Now, let’s focus on building block number one and design the navigation of our application, the menu bar (part 1 in the source code). We have six chapters, and a home and an about screen; so we need to replace the existing menu (Twitter Bootstrap uses the term nav bar). Mockup-02.html shows the updates, but wait, if we open the file in the browser (and resize it), it doesn’t look nice nor is it really responsive. Let’s fix it and update the styles. Styles-02.css contains the necessary adjustments (I always provide a corresponding style file for each mockup-*.html file, so that you can test it right away.). As you can see, I use media queries to adjust the layout to the screen size; but it’s only a very small glimpse into media queries. For highly sophisticated responsive design, you must consider much more. Learn more on media queries by continue reading e.g. here, here or here.

It looks much better now, but we still have some issues with the size of the content area. Since we anyway want to work on the content-header (part 2), we don’t deal with it at the moment. Instead we design the content header for our application. For this application, we use several icons from Glyphicons Free, licensed under CC BY 3.0. In addition, we rely on three icons from The Noun Project: The “home” symbol by the noun project itself (licensed under CC BY 3), the “book” symbol by Foomandoonian (licensed under CC0), and the information” symbol by Sven Hofmann (licensed under CC BY 3), from The Noun Project collection.

I’ve already resized and converted them for you. You can find them in the Github repository. Download and copy them to the img/ folder:

step02_bootstrap/ 
├── assets/ 

│   ├── css/ 

│   │   ├── bootstrap-2.1.0.css 

│   │   ├── bootstrap-2.1.0.min.css 

│   │   ├── bootstrap-responsive-2.1.0.css 

│   │   └── bootstrap-responsive-2.1.0.min.css 

│   ├── img/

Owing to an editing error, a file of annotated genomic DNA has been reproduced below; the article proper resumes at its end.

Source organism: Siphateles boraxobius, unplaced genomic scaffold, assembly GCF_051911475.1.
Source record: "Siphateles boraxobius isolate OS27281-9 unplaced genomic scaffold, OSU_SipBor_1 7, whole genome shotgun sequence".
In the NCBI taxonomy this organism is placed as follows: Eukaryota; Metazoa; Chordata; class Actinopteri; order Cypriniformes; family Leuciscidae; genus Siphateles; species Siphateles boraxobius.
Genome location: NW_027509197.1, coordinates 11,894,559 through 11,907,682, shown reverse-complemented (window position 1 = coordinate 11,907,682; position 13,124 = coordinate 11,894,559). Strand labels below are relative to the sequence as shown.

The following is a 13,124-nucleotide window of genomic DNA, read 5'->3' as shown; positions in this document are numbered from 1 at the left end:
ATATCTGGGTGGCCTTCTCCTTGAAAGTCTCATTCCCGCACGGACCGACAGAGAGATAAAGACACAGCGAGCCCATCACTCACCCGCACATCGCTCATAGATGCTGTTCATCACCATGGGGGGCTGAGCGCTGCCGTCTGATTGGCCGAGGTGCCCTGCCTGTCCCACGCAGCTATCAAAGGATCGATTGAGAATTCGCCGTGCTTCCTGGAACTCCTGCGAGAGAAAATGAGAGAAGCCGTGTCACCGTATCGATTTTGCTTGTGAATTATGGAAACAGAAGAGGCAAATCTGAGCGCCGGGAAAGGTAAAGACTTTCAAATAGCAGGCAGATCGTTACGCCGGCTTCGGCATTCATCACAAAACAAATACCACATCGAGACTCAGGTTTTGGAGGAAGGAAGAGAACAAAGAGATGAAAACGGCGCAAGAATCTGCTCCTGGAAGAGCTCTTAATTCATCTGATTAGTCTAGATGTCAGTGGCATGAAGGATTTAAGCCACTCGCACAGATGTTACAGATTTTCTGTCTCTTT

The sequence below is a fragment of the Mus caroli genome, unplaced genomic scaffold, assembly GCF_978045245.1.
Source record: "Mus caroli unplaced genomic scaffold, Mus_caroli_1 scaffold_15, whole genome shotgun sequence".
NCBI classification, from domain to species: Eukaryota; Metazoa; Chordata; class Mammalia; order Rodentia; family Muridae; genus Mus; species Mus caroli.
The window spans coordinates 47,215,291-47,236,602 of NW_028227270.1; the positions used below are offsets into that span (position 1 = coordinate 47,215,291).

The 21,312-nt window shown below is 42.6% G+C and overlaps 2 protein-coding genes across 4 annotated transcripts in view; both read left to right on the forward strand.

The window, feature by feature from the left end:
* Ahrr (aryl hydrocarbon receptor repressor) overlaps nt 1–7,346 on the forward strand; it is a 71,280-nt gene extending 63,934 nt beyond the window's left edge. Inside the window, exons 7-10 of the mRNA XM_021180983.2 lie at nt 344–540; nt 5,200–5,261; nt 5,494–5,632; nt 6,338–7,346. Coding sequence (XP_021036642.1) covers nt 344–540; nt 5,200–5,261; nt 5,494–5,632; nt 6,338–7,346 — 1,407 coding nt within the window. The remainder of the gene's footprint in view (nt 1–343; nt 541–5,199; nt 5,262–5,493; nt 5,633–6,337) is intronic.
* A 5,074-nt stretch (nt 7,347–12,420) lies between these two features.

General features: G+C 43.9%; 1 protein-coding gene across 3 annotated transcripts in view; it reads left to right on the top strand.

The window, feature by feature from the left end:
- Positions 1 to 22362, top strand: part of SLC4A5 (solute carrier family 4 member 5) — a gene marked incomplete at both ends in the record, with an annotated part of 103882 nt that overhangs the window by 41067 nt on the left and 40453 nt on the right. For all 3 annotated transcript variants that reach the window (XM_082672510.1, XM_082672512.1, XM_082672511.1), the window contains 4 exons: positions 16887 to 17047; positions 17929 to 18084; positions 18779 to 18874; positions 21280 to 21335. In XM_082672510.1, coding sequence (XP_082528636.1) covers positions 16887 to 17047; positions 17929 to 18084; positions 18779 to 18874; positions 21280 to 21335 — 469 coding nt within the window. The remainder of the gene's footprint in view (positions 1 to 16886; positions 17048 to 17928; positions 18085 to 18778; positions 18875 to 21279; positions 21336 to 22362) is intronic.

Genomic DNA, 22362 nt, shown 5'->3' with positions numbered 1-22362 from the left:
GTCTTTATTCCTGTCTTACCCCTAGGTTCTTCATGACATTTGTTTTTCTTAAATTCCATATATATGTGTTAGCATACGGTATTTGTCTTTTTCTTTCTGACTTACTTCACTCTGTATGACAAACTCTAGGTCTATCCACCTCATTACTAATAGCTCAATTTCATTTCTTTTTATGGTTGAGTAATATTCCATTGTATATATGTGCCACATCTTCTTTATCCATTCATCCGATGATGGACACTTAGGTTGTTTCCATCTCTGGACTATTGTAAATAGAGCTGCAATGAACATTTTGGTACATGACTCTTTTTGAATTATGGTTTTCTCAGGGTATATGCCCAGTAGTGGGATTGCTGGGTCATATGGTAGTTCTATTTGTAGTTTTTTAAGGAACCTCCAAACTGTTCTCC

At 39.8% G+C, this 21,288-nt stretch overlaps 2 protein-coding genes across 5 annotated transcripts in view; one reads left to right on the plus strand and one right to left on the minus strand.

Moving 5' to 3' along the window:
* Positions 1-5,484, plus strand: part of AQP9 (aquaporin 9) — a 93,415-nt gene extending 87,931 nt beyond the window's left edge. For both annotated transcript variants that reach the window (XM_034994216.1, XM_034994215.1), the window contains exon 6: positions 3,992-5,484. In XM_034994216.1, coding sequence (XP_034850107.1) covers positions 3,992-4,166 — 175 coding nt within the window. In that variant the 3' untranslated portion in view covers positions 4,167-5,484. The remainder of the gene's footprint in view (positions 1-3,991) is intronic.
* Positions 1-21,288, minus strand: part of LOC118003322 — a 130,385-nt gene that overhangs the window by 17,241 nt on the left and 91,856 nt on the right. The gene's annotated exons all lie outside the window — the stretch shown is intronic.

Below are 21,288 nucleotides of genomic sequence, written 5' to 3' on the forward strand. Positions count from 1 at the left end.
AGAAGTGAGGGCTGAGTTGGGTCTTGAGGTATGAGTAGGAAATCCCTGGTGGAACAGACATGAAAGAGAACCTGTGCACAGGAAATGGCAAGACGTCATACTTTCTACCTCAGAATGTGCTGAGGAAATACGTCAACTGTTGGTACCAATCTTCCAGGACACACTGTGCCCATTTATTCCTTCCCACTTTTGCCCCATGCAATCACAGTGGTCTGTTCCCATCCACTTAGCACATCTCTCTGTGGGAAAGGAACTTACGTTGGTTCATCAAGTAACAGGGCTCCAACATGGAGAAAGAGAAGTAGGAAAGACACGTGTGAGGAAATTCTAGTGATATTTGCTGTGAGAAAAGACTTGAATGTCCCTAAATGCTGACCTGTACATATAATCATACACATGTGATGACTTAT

│   │   ├── glyphicons-halflings-white.png 

│   │   └── glyphicons-halflings.png 

│   └── js/ 

│       ├── bootstrap-2.1.0.js 

│       ├── bootstrap-2.1.0.min.js 

│       └── jquery-1.7.2.js 

├── css/ 

│   └── style.css 

└── img/     

     └── icon_book.png

Mockup-03.html and styles-03.css contain the necessary adjustments. Now it looks really nice; responsive and colorful.

Next, we need a nice footer (part 3). We just reuse the nav-bar styling; maybe that’s not the best way, but I have to stay in the 18 minutes limits for my TechEd demo… Done! See mockup-04.html and styles-04.css.

But hey, wait; wouldn’t it be cool to have more color in our life? How about having one distinct color for each tab of the menu bar (part 4)? So, if we select another one, the color should change as well. Sounds like a good idea. Just see how easy it is by using some advanced CSS selectors (learn more on them here) and just three lines of JavaScript. I used color lovers to compile my color palette. Don’t forget to create file styles.js under js/ and include it in mockup.html. Play with the class=”active” style and see how the color changes. Again, see mockup-05.html, styles-05.css (styles-05.css doesn’t contain any new coding, we only included it for completeness) and style.js.

Now it’s time to work on the content area (part 5). The content area will be later filled by content e.g. stored in a content management system. So, our design is more a generic template that is later filled with real content. See mockup-06.html and styles-06.css for the changes I made.

Great, just one building block left: the dashboard (part 6). It consists of four parts: the leaderboard, the hottest tweets area, the latest tweets area and the statistics. Some months ago, I attended the GSummit 2012 in San Francisco. They came up with memecube, a Twitter client especially tailored for use in conference settings. Very nice piece of software, I really liked it and drew from it some inspiration for the dashboard.

See mockup.html and styles.css for the end result: Figure 2 shows the mock-up of our application. We can reuse in the next step. Indeed, I’m a big fan of using HTML, CSS and JavaScript for building the mockups. By doing so, I don’t produce much waste and often can reuse most parts.

/wp-content/uploads/2012/10/ch02_02_146636.png

Figure 2. Final mockup.

So, what’s with the styles? I’m not 100% happy with them. They surely need some clean up … maybe it’s something you would like to do? For me, it’s time to move on and get ready for step 3.

Read on with step 3: Bringing everything together.